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Maid of the King's Court

Review

Maid of the King's Court

Elizabeth has always been an unruly child. Her father and aunt knew little about how to extinguish the fire that burned within Eliza. After her father secured a marriage proposal for her, he thought her future --- and the future of his estate --- was set in stone, but at an unexpected turn, the marriage is swiftly called off. Thus, her father sends Eliza off to school where she is to learn the duties of a royal maid. At court, Elizabeth finds that truth may not always be as it seems, and all secrets are to remain for the safety of her position and of the royal family. In MAID OF THE KING'S COURT, Lucy Worsley weaves a web of secrets in the court of King Henry the 8th.

Lucy Worsley is the chief curator at Historic Royal Palaces, a charity that runs many palaces and buildings across London. Worsley brought in her expertise and her knowledge of King Henry the 8th’s royal court and his wives into her fictitious story. It was exciting to find small details that reflected actual history, similar to how Eleanor Herman weaves history into her Blood of Gods and Royals series about Alex the Great.

"I would recommend this book to history buffs, or people most interested in reading about Henry the 8th and his many wives. "

The prose was absolutely gorgeous. However, it was rather a bit old-fashioned. The old-fashioned prose was expected as it reflects its genre in being a historical fiction novel. That said, the prose gives way to dialogue that, instead of just being old-fashioned, feels forced, almost robotic.

The narrative is rather young which contrasts with the flowery language. Usually, when the protagonist is so young --- Eliza is 12-years-old --- I recommend younger YA readers to read it. However, since Elizabeth has to deal with mature elements such as marriage, affairs, and the financial status of her family's estate, this would seem to be targeted toward an older crowd. But one minute she is going on about her teddy bear and the next she's having an affair or thinking about childbirth. It seems inconsistent, and at risk of not having a specific target audience.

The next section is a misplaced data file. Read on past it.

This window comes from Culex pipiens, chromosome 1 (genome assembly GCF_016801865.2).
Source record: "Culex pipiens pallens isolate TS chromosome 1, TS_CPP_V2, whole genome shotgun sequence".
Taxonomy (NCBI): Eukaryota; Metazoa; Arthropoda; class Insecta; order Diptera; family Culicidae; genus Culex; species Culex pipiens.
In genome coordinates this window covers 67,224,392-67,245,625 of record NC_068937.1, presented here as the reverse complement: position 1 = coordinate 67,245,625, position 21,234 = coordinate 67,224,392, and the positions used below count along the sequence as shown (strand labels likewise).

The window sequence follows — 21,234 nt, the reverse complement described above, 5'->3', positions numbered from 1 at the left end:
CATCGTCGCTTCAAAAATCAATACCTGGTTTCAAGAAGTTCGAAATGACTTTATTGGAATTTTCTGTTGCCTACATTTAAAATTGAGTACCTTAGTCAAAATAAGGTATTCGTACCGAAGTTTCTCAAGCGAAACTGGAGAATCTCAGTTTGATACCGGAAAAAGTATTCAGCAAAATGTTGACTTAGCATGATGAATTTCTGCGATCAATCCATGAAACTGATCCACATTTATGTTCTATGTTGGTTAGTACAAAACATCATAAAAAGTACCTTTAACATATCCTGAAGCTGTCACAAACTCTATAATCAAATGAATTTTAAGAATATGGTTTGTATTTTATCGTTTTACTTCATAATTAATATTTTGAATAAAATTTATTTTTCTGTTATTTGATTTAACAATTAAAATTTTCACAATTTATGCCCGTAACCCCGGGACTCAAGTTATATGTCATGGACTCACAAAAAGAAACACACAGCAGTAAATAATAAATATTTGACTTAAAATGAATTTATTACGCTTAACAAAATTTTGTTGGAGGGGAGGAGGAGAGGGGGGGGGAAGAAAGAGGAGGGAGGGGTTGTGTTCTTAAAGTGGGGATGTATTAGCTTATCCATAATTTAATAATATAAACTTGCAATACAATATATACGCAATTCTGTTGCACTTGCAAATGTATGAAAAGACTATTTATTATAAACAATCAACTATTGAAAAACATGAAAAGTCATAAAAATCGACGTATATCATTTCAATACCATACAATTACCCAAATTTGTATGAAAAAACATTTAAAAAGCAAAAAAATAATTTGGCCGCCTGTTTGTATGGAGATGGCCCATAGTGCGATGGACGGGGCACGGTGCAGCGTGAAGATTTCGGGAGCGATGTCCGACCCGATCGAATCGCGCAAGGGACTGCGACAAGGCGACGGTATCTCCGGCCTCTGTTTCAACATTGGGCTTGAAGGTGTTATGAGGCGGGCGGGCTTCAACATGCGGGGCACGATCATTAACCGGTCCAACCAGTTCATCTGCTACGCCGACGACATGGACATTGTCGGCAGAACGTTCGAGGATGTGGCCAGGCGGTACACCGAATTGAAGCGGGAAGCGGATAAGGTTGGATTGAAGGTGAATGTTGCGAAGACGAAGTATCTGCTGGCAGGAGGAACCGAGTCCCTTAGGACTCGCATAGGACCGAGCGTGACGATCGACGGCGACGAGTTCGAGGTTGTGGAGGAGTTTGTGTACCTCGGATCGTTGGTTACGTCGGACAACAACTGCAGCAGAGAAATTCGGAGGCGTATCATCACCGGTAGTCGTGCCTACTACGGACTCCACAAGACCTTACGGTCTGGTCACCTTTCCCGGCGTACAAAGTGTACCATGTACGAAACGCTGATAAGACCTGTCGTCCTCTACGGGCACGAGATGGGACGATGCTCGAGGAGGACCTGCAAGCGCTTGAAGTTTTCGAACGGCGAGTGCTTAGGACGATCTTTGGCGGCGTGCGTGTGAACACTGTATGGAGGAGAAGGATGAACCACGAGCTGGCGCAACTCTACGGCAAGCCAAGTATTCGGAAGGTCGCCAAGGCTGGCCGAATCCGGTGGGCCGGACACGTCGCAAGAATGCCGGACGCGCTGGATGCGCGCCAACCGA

Eliza seems to rapidly age with a quick mention of time passing. Worsley moves the novel at such a fast pace. This makes it incredibly easy to read. However, her characters suffer the most as readers see very little development through the course of the novel.

With the Author’s Note (which is mistitled as the Epilogue) readers find that Worsley wrote the book to focus primarily on Katherine Howard and her story as the wife of Henry the 8th. Katherine Howard is only a side character in MAID OF THE KING'S COURT and her time as wife does not occur until the very end of the novel. Elizabeth, the protagonist, is Katherine’s cousin which is how their paths intertwine. As much as a surprise it was to discover that a side character was meant as the main focus, it is interesting to note that Katherine’s story is a much more compelling tale than that of Elizabeth’s.

I would recommend this book to history buffs, or people most interested in reading about Henry the 8th and his many wives. Overall, MAID OF THE KING'S COURT by Lucy Worsley rang a bit flat, with a lack of character development, an inconsistent target audience and confusion in the primary focus of the novel.

Reviewed by Jeanna Michel on March 14, 2018

Maid of the King's Court
by Lucy Worsley